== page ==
Check to see if the ports tree has been updated or any new vulnerabilities have been found by entering the following commands:

portsnap fetch update
pkg audit -F
freebsd-update fetch

These are commands you'll be using on a regular basis to keep your system updated. Now we'll build fluxbox:

portmaster x11-wm/fluxbox

Fluxbox is a lightweight Window Manager that features transparency and has several nice styles to chose from. I'll provide you with a few. I prefer it to desktops like KDE or Gnome due to all the extra baggage that comes bundled with them. The programs you'll install need to be added manually to the Fluxbox menu, which can be accessed and edited with leafpad from the /usr/home/username/.fluxbox directory. The . before the folder name designates it as a hidden folder.

After it's done install your file manager:

portmaster x11-fm/xfe

Now for the text editor:

portmaster editors/leafpad

And the terminal we'll be using with fluxbox called Eterm, which like fluxbox also features transparency:

portmaster x11/eterm

When it's done compiling the programs we'll add the following lines to the rc.conf file by entering the following commands so it's activated on boot:

echo 'dbus_enable="YES"' >> /etc/rc.conf
echo 'hald_enable="YES"' >> /etc/rc.conf

This time you used the echo command instead of opening EE like before.

Now we need to create a file called .xinitrc in your user account folder by entering the following command:

ee /usr/home/usernamehere/.xinitrc

The . before the file name designates it as a hidden file. You can make hidden files and folders visible in xfe options later.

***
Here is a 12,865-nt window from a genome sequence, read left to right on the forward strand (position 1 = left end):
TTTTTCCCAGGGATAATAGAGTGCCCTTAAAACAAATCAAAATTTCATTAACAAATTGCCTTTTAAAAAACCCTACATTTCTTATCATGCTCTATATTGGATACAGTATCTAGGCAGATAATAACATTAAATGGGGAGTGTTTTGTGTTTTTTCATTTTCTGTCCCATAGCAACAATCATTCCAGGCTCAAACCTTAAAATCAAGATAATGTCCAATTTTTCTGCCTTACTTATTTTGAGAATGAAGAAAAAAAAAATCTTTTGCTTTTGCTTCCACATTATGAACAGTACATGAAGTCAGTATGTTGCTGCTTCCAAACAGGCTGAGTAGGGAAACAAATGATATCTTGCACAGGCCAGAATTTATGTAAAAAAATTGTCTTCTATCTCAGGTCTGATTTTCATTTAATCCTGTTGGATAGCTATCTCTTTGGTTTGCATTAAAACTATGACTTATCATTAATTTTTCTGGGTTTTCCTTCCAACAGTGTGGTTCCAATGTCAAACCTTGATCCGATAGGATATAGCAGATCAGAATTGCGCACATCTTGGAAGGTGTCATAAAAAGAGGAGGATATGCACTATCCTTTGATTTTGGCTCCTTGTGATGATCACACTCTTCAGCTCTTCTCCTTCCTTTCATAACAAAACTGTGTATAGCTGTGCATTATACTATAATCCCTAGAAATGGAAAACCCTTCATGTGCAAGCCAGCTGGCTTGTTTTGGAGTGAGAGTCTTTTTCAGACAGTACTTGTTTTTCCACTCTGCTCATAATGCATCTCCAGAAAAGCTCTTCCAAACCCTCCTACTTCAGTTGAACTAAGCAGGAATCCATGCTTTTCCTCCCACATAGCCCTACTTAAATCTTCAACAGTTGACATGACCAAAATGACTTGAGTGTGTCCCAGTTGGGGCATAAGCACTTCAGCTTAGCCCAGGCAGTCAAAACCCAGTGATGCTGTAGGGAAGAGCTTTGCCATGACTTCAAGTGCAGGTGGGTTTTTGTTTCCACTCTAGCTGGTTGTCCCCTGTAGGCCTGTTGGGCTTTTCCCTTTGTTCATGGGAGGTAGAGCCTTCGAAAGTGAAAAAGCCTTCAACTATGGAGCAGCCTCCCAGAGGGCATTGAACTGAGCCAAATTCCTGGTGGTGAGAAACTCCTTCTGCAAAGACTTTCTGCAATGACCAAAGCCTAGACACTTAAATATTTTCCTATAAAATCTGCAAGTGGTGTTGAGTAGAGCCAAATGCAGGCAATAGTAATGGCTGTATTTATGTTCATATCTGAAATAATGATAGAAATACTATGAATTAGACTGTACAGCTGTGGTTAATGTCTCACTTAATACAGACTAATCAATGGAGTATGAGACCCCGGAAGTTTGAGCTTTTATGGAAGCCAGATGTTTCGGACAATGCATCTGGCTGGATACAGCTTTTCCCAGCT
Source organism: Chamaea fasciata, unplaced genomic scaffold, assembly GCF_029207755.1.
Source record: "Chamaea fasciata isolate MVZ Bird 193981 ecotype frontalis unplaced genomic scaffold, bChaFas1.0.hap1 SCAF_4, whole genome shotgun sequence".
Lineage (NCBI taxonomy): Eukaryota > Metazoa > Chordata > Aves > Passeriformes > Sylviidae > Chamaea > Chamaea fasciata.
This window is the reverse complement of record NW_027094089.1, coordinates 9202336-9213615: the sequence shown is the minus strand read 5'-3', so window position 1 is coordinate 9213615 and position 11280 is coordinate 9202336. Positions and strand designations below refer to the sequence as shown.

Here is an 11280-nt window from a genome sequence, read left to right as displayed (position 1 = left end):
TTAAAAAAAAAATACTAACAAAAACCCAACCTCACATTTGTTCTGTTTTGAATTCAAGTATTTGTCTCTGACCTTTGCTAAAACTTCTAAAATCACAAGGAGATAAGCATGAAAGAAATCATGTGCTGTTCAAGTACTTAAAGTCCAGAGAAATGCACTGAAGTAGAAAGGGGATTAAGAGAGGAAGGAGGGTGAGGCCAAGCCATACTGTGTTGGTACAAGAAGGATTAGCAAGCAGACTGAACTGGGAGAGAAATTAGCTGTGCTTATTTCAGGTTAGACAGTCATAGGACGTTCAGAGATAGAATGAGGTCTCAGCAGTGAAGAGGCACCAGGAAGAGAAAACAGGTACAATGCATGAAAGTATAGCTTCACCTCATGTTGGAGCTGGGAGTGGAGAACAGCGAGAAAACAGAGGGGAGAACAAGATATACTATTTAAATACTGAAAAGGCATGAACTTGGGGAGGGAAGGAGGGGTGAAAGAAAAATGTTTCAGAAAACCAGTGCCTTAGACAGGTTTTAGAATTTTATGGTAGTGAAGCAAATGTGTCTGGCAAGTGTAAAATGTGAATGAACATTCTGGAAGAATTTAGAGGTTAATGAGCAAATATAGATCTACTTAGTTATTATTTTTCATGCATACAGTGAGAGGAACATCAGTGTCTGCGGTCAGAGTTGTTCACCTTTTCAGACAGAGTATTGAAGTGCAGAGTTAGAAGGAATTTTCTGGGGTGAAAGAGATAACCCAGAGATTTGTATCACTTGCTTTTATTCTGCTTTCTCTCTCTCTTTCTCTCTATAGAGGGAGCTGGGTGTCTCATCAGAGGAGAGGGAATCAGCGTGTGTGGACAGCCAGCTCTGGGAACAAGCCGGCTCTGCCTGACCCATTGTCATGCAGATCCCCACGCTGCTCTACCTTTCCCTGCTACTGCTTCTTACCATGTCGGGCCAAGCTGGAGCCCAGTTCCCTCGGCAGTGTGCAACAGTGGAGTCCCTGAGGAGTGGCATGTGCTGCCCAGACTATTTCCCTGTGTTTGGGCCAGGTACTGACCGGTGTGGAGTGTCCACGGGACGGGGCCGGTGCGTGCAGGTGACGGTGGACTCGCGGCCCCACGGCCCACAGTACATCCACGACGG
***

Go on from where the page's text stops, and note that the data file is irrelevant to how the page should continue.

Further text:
Now type (yes, Eterm like it's typed):

Eterm &
xfe &
fluxbox exec

Save and exit EE afterwards like you've done, reboot to make the changes we made take effect:

shutdown -r now

After it reboots log into your user account and enter the following command to bring up your desktop:

startx

If all went well, and it should if you've followed my instructions, you'll be presented with the fluxbox Window Manager screen, an Eterm terminal, and an xfe file manager window already open on the desktop. If you see a green and white WM you've logged in as root by mistake and need to reboot. Look over the xfe options to customize it to your taste. You can also set styles for Eterm.

From now on you can log into the root account through Eterm. Do so now by entering the su command followed by your root password:

su

Then update your ports tree and check to see if there are any vulnerabilities in your programs:

portsnap fetch update
pkg audit -F

It's doubtful any have been found in the relatively short time since you got started, but is something you want to do on a regular basis once you get things going. When vulnerabilities are found use portmaster to update the file with the "portmaster filename" command, or remove it by changing to the programs directory and using the "make deinstall clean" command. Be aware that if you deinstall a program it may break another program, if it is a dependency of that program.

There are still several things you need to do. You will need to create folders for Documents, Downloads, Images, Music, Videos, etc. in your /home/username directory manually through the xfe File dropdown menu. We will be tweaking files to harden the system as well.

First we need to create a couple files and edit rc.conf, this time using leafpad. You should still be in your root account in Eterm, so enter:

leafpad

To bring up that text editor as root. Copy this text into leafpad:

[devfsrules_common=7]

add path 'ad*' mode 0666 group operator
add path 'da*' mode 0666 group operator
add path 'acd*' mode 0666 group operator
add path 'cd*' mode 0666 group operator
add path 'mmcsd*' mode 0666 group operator
add path 'pass*' mode 0666 group operator
add path 'xpt*' mode 0666 group operator
add path 'ugen*' mode 0666 group operator
add path 'usbctl' mode 0666 group operator
add path 'usb*' mode 0666 group operator
add path 'lpt*' mode 0666 group operator
add path 'ulpt*' mode 0666 group operator
add path 'unlpt*' mode 0666 group operator
add path 'fd*' mode 0666 group operator
add path 'uscan*' mode 0666 group operator
add path 'video*' mode 0666 group operator
add path 'dvb/*' mode 0666 group operator